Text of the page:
Objective: The frequently observed U-shaped relationship between body mass index (BMI; kg/m(2)) and mortality rate may be due to the opposing effects of fat mass (FM) and fat-free mass (FFM) components of BMI on mortality rate. The purpose is to test the hypothesis stated above.
Design: Longitudinal prospective cohort studies. The mortality follow-up of the first and second National Health and Nutrition Examination Surveys (NHANES I and NHANES II).
Subjects: A total of 10 169 male subjects aged 25-75 who participated in NHANES I and II were selected for analyses. Follow-up continued until 1992. The mean follow-up time was 14.6 y for NHANES I and 12.9 y for NHANES II. Ninety-eight percent of the participants were successfully followed representing a total of 3722 deaths.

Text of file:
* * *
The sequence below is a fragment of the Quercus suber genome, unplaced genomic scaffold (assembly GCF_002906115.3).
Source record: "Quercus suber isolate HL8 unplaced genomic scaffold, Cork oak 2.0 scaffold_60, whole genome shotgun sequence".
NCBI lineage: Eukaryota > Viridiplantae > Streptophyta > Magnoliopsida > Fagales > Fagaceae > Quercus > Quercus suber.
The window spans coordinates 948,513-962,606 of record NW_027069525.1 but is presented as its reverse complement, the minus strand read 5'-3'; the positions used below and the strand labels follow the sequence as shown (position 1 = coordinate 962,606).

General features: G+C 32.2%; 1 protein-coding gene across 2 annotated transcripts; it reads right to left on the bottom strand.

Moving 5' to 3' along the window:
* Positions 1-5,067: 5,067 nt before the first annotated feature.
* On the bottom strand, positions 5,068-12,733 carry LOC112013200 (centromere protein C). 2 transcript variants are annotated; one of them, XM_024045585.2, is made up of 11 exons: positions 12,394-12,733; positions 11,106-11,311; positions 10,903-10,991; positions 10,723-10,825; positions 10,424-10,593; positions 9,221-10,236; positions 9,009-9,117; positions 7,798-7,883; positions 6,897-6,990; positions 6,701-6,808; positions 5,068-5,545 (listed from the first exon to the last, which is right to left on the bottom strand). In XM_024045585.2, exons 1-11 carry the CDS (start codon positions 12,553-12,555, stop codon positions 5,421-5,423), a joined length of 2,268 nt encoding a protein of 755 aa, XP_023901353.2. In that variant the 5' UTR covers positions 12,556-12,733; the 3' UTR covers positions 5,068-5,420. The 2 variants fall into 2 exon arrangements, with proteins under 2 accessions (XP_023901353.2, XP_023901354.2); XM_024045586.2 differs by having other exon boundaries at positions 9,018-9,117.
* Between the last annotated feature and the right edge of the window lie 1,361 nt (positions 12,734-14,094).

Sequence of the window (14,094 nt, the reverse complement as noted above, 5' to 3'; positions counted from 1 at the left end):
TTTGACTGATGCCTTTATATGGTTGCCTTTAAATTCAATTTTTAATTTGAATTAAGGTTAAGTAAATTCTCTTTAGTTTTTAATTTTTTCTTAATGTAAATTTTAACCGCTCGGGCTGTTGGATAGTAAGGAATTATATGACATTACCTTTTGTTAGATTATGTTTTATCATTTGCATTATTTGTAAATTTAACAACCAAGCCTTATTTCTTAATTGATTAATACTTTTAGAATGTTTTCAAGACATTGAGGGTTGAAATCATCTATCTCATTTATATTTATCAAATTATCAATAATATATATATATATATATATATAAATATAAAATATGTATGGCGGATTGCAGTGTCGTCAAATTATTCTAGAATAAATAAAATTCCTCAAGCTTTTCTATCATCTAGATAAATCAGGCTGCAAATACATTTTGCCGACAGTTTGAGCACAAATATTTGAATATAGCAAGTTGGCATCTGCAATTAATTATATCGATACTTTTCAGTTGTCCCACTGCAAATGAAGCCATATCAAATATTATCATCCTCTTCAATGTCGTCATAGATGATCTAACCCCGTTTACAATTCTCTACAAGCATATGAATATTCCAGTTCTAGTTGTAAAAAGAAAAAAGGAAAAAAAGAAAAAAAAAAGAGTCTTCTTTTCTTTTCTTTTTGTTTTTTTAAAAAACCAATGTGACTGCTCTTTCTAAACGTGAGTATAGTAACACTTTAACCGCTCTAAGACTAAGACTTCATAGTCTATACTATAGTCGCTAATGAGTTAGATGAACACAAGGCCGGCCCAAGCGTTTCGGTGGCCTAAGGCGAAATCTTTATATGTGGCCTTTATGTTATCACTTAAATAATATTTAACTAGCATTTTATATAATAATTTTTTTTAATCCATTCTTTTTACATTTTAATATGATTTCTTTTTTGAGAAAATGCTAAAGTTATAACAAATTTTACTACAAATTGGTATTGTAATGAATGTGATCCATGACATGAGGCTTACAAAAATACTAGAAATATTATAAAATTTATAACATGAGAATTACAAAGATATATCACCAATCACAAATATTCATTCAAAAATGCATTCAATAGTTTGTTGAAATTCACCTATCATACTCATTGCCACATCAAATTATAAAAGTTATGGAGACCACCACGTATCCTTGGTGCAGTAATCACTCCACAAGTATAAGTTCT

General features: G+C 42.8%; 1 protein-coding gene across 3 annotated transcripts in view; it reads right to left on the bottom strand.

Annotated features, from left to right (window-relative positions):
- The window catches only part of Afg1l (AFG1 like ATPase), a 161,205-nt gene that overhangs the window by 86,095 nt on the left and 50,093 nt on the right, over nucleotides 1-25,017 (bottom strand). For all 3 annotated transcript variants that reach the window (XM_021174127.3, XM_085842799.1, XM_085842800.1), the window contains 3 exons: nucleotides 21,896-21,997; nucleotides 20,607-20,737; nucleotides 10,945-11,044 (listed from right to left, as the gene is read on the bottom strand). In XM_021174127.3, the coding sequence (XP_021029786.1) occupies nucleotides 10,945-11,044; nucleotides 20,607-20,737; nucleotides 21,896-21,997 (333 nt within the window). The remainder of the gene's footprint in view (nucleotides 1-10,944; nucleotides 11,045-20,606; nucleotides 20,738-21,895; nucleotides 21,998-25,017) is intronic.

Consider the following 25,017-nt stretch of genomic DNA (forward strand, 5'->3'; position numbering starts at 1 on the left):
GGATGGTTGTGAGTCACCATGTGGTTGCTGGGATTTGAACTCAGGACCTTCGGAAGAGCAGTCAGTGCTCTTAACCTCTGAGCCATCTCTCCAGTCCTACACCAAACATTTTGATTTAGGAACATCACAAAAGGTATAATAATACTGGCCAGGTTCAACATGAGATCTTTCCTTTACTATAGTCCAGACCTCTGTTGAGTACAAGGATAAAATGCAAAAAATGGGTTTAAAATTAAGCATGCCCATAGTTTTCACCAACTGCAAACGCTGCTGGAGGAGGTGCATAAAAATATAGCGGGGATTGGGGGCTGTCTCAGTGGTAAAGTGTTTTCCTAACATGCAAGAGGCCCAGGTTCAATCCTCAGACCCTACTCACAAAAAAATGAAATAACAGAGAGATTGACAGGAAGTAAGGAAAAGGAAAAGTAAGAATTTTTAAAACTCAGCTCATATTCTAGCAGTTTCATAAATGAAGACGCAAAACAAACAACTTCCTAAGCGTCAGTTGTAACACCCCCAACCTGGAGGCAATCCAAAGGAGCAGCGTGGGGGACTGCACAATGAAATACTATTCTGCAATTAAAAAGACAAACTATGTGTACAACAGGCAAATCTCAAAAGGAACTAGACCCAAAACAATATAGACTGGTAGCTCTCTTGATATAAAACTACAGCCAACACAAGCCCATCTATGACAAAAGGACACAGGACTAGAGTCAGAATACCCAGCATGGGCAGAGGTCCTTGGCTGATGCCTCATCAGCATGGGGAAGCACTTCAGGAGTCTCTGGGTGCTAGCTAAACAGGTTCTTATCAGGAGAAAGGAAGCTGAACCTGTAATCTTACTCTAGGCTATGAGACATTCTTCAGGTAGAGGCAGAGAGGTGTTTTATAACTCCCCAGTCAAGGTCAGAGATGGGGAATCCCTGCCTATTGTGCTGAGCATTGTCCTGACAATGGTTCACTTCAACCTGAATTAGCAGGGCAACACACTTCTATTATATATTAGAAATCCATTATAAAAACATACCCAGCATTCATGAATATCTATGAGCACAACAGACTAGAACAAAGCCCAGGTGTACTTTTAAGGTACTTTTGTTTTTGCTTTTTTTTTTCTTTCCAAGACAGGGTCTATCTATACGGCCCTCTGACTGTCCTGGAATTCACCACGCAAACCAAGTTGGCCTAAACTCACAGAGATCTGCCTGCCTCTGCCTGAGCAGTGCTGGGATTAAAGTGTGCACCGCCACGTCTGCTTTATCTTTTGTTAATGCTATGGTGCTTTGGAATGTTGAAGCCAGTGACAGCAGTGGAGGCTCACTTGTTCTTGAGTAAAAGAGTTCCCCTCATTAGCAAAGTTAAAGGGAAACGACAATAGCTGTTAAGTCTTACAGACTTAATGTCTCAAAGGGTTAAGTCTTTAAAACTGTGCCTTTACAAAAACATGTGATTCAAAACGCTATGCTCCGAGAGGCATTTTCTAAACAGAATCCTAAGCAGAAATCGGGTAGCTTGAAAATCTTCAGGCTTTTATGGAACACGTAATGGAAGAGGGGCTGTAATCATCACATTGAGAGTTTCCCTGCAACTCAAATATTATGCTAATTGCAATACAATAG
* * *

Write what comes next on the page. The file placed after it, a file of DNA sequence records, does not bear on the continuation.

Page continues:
Measurements: Subscapular and triceps skinfolds thickness were used as FM indicators, whereas upper arm circumference was used as a FFM indicator. The Cox proportional hazards model tested the relationships of BMI, FM and FFM with all-cause mortality adjusting for age, smoking status, race and education levels.
Results: BMI had a U-shaped relationship with mortality, with a nadir of approximately 27 kg/m(2). However, when indicators of FM and FFM were added to the model, the relationship between BMI and mortality became more nearly monotonic increasing. Moreover, the relationship between FM indicator and mortality was monotonic increasing and the relationship between FFM indicator and mortality was monotonic decreasing.
Conclusion: These results support the hypothesis that the apparently deleterious effects of marked thinness may be due to low FFM and that, over the observed range of the data, marked leanness (as opposed to thinness) has beneficial effects.